Testosterone can be administered parenterally , but it has more irregular prolonged absorption time and greater activity in muscle in enanthate , undecanoate , or cypionate ester form. These derivatives are hydrolyzed to release free testosterone at the site of injection; absorption rate (and thus injection schedule) varies among different esters, but medical injections are normally done anywhere between semi-weekly to once every 12 weeks. A more frequent schedule may be desirable in order to maintain a more constant level of hormone in the system.  Injectable steroids are typically administered into the muscle, not into the vein, to avoid sudden changes in the amount of the drug in the bloodstream. In addition, because estered testosterone is dissolved in oil, intravenous injection has the potential to cause a dangerous embolism (clot) in the bloodstream.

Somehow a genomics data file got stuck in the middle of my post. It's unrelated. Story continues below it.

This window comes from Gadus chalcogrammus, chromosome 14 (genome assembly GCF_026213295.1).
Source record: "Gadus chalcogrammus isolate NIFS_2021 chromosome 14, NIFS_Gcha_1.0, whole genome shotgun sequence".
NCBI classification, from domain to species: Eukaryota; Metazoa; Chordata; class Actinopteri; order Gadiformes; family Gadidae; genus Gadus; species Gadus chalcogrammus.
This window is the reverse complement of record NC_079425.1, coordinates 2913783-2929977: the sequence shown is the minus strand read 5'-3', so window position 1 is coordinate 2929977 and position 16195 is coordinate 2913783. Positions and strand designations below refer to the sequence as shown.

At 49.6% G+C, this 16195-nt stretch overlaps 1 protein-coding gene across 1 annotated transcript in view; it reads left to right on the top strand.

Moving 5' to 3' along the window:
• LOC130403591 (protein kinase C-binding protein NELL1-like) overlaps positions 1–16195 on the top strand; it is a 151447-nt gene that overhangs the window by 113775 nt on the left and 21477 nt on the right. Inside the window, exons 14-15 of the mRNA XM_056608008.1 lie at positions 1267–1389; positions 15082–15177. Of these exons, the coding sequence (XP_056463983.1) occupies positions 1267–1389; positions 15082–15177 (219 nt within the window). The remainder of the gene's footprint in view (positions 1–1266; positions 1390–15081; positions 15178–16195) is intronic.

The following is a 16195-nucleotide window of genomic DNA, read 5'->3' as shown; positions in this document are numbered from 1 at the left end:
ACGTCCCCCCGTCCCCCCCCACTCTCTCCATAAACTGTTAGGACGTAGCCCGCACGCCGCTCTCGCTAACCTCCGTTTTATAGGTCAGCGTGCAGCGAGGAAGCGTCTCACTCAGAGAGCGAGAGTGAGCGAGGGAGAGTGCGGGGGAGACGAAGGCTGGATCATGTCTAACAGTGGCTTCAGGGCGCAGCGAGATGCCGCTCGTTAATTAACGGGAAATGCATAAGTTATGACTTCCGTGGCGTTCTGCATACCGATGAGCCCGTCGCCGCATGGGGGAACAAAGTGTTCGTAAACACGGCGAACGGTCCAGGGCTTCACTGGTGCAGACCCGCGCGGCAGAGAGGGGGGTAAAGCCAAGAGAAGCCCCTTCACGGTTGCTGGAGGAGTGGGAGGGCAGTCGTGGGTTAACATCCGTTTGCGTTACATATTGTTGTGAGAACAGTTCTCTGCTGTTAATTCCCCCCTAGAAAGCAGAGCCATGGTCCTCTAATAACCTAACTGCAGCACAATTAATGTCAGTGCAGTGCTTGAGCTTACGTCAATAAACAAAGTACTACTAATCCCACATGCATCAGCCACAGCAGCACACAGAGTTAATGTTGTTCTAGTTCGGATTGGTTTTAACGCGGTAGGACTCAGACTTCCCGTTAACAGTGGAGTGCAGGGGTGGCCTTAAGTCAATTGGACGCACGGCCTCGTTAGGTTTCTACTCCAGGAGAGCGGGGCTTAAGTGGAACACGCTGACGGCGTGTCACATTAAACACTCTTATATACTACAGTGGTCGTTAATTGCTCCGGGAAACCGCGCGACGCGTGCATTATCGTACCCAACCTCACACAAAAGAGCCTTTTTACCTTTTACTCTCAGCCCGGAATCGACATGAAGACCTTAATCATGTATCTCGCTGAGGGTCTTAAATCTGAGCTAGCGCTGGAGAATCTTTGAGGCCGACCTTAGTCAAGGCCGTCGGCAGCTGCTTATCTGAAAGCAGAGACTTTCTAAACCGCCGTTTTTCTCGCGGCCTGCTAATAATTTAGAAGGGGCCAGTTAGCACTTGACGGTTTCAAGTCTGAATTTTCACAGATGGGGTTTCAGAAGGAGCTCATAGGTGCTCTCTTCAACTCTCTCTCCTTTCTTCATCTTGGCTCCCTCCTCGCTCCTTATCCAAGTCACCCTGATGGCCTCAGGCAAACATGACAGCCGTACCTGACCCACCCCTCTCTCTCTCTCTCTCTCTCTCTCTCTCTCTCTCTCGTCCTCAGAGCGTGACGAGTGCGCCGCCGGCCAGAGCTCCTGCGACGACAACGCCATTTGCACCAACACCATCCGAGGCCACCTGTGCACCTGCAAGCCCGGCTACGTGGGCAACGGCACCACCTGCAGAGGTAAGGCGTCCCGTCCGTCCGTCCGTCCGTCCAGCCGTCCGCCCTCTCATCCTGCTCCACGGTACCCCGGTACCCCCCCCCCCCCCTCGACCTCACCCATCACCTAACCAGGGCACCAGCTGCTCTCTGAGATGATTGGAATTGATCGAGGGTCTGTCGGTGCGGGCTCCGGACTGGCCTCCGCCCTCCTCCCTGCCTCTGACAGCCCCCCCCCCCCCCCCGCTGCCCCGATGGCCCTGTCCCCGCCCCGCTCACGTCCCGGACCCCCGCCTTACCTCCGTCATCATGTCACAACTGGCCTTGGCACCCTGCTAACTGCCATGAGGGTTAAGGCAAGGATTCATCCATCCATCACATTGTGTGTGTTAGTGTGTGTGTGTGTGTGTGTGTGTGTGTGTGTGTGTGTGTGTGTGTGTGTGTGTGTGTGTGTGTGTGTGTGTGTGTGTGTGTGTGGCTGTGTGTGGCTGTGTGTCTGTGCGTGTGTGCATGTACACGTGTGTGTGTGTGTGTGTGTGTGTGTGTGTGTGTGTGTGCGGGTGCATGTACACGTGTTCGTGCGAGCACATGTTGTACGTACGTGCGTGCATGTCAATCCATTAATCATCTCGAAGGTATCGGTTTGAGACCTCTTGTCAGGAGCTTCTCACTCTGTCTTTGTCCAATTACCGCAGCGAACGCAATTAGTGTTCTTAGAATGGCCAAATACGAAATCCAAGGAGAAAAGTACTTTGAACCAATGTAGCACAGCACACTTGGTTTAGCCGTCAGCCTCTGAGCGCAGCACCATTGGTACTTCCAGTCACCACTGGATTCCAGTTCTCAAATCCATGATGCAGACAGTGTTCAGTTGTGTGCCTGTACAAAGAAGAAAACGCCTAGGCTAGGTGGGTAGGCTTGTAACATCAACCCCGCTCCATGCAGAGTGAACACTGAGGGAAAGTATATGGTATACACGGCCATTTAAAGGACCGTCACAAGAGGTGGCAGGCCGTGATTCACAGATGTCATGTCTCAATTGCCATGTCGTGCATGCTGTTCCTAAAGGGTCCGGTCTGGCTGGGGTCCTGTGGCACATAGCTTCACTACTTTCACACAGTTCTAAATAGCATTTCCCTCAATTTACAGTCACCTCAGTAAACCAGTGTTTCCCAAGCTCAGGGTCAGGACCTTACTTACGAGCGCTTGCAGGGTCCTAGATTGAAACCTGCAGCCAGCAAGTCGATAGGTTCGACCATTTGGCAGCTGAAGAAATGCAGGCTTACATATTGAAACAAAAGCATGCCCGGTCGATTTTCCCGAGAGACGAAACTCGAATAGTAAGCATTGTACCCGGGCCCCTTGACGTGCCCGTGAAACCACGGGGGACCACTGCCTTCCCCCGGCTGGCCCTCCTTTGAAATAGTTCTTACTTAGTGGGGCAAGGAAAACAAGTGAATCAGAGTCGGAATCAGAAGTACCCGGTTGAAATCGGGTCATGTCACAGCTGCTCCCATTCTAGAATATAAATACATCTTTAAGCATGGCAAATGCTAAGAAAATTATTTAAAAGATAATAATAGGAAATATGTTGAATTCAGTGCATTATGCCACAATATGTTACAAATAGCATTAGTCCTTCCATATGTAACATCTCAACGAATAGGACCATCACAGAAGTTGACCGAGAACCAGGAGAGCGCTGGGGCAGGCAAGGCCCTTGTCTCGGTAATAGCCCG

In addition to the endogenous steroid metabolites highlighted in Figure 15-1 , there are also a variety of drugs with androgenic activity. These include anabolic steroids, such as nonaromatizable oxandrolone , that bind and activate AR (albeit with lower affinity than testosterone [ 43 ]) and a class of drugs under extensive development referred to as selective AR modulators (SARMs), which demonstrate tissue-specific agonist or antagonist activities with respect to AR transactivation [ 44 ]. These orally active nonsteroidal, nonaromatizable SARMS are being developed to target androgen action in bone, muscle, and fat and to influence libido but to not exacerbate prostate growth, hirsutism, and acne. Several have been identified with beneficial effects on bone mass [ 45–47 ] and provide a new alternative to androgen replacement therapy.